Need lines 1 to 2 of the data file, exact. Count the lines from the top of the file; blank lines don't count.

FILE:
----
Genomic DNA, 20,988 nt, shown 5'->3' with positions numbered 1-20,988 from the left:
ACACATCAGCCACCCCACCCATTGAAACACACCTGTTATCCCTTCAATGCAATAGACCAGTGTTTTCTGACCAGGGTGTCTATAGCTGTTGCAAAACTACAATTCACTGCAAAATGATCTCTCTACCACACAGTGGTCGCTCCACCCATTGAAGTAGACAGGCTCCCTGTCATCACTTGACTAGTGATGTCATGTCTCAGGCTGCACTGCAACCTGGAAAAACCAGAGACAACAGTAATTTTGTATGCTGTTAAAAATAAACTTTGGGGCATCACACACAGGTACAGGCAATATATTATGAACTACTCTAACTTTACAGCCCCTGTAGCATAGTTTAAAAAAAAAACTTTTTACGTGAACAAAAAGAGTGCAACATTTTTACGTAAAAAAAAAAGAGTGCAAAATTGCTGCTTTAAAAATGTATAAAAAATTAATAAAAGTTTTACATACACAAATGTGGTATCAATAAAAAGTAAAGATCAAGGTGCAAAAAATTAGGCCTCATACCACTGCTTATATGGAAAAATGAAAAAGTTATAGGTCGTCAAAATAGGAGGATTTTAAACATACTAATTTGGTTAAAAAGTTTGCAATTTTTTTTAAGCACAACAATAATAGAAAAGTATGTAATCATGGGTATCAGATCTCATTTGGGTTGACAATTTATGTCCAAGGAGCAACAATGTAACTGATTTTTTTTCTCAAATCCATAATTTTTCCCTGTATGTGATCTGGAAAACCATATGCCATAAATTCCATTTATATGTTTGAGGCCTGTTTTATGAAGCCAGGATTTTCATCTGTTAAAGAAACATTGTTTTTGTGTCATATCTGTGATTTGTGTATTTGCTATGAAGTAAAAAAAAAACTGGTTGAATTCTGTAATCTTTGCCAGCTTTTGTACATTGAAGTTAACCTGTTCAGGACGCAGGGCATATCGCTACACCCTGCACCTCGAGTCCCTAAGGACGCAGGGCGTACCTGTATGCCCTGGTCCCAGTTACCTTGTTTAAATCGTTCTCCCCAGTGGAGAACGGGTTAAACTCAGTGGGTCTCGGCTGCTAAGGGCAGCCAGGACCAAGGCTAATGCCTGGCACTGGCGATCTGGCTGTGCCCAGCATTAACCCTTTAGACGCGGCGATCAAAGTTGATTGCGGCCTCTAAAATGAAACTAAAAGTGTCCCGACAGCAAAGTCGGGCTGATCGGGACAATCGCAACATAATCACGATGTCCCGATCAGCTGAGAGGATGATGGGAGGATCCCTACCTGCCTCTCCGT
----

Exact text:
Genomic DNA, 20,988 nt, shown 5'->3' with positions numbered 1-20,988 from the left:
ACACATCAGCCACCCCACCCATTGAAACACACCTGTTATCCCTTCAATGCAATAGACCAGTGTTTTCTGACCAGGGTGTCTATAGCTGTTGCAAAACTACAATTCACTGCAAAATGATCTCTCTACCACACAGTGGTCGCTCCACCCATTGAAGTAGACAGGCTCCCTGTCATCACTTGACTAGTGATGTCATGTCTCAGGCTGCACTGCAACCTGGAAAAACCAGAGACAACAGTAATTTTGTATGCTGTTAAAAATAAACTTTGGGGCATCACACACAGGTACAGGCAATATATTATGAACTACTCTAACTTTACAGCCCCTGTAGCATAGTTTAAAAAAAAAACTTTTTACGTGAACAAAAAGAGTGCAACATTTTTACGTAAAAAAAAAAGAGTGCAAAATTGCTGCTTTAAAAATGTATAAAAAATTAATAAAAGTTTTACATACACAAATGTGGTATCAATAAAAAGTAAAGATCAAGGTGCAAAAAATTAGGCCTCATACCACTGCTTATATGGAAAAATGAAAAAGTTATAGGTCGTCAAAATAGGAGGATTTTAAACATACTAATTTGGTTAAAAAGTTTGCAATTTTTTTTAAGCACAACAATAATAGAAAAGTATGTAATCATGGGTATCAGATCTCATTTGGGTTGACAATTTATGTCCAAGGAGCAACAATGTAACTGATTTTTTTTCTCAAATCCATAATTTTTCCCTGTATGTGATCTGGAAAACCATATGCCATAAATTCCATTTATATGTTTGAGGCCTGTTTTATGAAGCCAGGATTTTCATCTGTTAAAGAAACATTGTTTTTGTGTCATATCTGTGATTTGTGTATTTGCTATGAAGTAAAAAAAAAACTGGTTGAATTCTGTAATCTTTGCCAGCTTTTGTACATTGAAGTTAACCTGTTCAGGACGCAGGGCATATCGCTACACCCTGCACCTCGAGTCCCTAAGGACGCAGGGCGTACCTGTATGCCCTGGTCCCAGTTACCTTGTTTAAATCGTTCTCCCCAGTGGAGAACGGGTTAAACTCAGTGGGTCTCGGCTGCTAAGGGCAGCCAGGACCAAGGCTAATGCCTGGCACTGGCGATCTGGCTGTGCCCAGCATTAACCCTTTAGACGCGGCGATCAAAGTTGATTGCGGCCTCTAAAATGAAACTAAAAGTGTCCCGACAGCAAAGTCGGGCTGATCGGGACAATCGCAACATAATCACGATGTCCCGATCAGCTGAGAGGATGATGGGAGGATCCCTACCTGCCTCTCCGT